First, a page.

How do you insert a modern visitor entrance and introductory exhibition into a complex which is immersed in historic industrial architecture and naval engineering? Baynes and Mitchell Architects came up with a simple and bold solution – create a 21st century neighbour for the historic buildings around it.
Opened in 2016, the outside is black zinc cladding, the inside is traditional, but modern, with an elegant timber truss roof that connects the two adjacent buildings together and leads down to the new introductory galleries for Chatham Historic Dockyard inserted into the old Wheelwrights Shop and the Mast House and Mould Loft.
‘The idea of a black-clad visitor entrance was there from the beginning….The cladding itself looks suitably robust and it has a method of assembly that echoes the timber boarding of its neighbours.’ (Project architect Brendan Higgins).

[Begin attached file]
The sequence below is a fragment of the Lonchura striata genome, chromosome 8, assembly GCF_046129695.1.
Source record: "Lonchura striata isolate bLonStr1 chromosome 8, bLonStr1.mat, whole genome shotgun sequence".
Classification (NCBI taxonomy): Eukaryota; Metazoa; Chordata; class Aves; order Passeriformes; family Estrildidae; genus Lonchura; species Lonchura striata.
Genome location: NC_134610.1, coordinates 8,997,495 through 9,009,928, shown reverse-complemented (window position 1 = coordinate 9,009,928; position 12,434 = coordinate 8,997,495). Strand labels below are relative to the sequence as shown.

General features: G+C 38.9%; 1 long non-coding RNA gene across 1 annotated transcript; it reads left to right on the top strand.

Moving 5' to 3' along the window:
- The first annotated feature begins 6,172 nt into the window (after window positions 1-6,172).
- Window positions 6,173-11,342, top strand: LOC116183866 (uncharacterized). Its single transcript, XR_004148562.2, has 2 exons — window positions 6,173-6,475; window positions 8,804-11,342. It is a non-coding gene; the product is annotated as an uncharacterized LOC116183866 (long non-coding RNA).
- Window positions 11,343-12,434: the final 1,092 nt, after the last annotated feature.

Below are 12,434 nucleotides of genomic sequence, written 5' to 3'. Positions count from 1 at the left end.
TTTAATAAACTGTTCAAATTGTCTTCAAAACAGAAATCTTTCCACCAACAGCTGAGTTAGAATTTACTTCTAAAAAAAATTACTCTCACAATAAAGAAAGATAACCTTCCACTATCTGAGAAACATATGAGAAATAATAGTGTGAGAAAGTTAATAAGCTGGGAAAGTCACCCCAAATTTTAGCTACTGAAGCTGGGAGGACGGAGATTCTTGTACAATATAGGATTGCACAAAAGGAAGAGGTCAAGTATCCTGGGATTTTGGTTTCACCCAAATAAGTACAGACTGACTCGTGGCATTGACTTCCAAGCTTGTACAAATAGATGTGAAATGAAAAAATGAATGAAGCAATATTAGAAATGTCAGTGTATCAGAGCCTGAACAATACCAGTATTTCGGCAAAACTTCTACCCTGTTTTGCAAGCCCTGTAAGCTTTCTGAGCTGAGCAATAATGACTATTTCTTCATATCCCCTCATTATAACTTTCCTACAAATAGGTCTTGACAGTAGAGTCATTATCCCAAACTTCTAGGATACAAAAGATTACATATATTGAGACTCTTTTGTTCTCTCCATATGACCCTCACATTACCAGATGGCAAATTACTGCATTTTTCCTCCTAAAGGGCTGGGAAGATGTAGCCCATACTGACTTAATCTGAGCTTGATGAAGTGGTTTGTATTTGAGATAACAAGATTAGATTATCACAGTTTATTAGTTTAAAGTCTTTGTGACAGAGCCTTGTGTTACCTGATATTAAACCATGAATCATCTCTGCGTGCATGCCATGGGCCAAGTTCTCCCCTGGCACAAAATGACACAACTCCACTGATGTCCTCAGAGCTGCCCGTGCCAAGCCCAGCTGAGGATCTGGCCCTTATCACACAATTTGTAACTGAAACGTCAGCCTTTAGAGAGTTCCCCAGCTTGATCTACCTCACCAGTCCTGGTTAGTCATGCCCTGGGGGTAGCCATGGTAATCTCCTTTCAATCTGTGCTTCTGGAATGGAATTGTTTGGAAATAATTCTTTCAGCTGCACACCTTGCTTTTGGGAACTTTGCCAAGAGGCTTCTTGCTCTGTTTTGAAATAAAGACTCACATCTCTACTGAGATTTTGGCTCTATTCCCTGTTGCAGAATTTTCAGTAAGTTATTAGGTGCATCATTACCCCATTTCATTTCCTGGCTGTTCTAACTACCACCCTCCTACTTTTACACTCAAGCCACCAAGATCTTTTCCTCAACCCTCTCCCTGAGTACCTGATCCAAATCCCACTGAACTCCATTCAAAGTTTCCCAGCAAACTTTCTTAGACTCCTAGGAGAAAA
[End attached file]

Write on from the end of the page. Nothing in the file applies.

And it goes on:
From the entrance, the visitor travels across one of the most complete naval dockyards in the world with huge cathedral like buildings created for building ships and, in the 20th century, submarines, plus the longest brick building in the world, the Ropery, which is ¼ mile long and continues the tradition of making rope at Chatham for the last 400 years, though the original timber walls were long ago replaced with brick. One of these buildings, the immense No 3 Covered Slip built in 1838, was at the time the largest wide span timber structure in Europe. This was a time to break the mould!
Scattered around the site are pieces of engineering machinery made by Glasgow companies such as J.Bennie and Sons, R.G.Ross and Son and Hugh Smith & Co Ltd of Possil, a reminder of when the UK in Glasgow and at Chatham was pre-eminent in engineering, something we need to regain post-Brexit.